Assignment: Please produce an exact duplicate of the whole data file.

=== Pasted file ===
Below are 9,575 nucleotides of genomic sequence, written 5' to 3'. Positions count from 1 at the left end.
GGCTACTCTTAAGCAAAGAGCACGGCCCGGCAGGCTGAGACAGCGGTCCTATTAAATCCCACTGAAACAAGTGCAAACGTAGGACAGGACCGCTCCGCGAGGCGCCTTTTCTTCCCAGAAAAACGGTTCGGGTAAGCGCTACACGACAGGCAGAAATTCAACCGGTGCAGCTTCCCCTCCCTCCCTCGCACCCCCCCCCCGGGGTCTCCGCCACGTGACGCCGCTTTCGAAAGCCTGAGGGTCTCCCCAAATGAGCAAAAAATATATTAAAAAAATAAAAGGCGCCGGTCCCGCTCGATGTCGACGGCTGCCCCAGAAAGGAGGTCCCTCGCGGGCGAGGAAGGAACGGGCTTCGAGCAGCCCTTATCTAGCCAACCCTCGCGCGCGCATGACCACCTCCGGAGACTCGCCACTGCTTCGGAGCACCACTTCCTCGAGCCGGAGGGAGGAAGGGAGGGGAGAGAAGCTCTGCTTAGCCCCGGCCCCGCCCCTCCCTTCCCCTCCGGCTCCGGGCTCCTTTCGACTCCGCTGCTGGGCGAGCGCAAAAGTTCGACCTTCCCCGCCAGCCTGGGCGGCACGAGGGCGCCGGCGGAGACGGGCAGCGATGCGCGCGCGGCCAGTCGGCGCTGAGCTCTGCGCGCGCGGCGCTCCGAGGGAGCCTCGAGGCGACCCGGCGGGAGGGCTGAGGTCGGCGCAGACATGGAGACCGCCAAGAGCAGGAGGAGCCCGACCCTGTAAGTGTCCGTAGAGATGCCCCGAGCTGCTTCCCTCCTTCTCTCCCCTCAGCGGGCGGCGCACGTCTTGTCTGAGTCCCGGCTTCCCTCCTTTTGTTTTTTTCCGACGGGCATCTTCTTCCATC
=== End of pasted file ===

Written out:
Below are 9,575 nucleotides of genomic sequence, written 5' to 3'. Positions count from 1 at the left end.
GGCTACTCTTAAGCAAAGAGCACGGCCCGGCAGGCTGAGACAGCGGTCCTATTAAATCCCACTGAAACAAGTGCAAACGTAGGACAGGACCGCTCCGCGAGGCGCCTTTTCTTCCCAGAAAAACGGTTCGGGTAAGCGCTACACGACAGGCAGAAATTCAACCGGTGCAGCTTCCCCTCCCTCCCTCGCACCCCCCCCCCGGGGTCTCCGCCACGTGACGCCGCTTTCGAAAGCCTGAGGGTCTCCCCAAATGAGCAAAAAATATATTAAAAAAATAAAAGGCGCCGGTCCCGCTCGATGTCGACGGCTGCCCCAGAAAGGAGGTCCCTCGCGGGCGAGGAAGGAACGGGCTTCGAGCAGCCCTTATCTAGCCAACCCTCGCGCGCGCATGACCACCTCCGGAGACTCGCCACTGCTTCGGAGCACCACTTCCTCGAGCCGGAGGGAGGAAGGGAGGGGAGAGAAGCTCTGCTTAGCCCCGGCCCCGCCCCTCCCTTCCCCTCCGGCTCCGGGCTCCTTTCGACTCCGCTGCTGGGCGAGCGCAAAAGTTCGACCTTCCCCGCCAGCCTGGGCGGCACGAGGGCGCCGGCGGAGACGGGCAGCGATGCGCGCGCGGCCAGTCGGCGCTGAGCTCTGCGCGCGCGGCGCTCCGAGGGAGCCTCGAGGCGACCCGGCGGGAGGGCTGAGGTCGGCGCAGACATGGAGACCGCCAAGAGCAGGAGGAGCCCGACCCTGTAAGTGTCCGTAGAGATGCCCCGAGCTGCTTCCCTCCTTCTCTCCCCTCAGCGGGCGGCGCACGTCTTGTCTGAGTCCCGGCTTCCCTCCTTTTGTTTTTTTCCGACGGGCATCTTCTTCCATC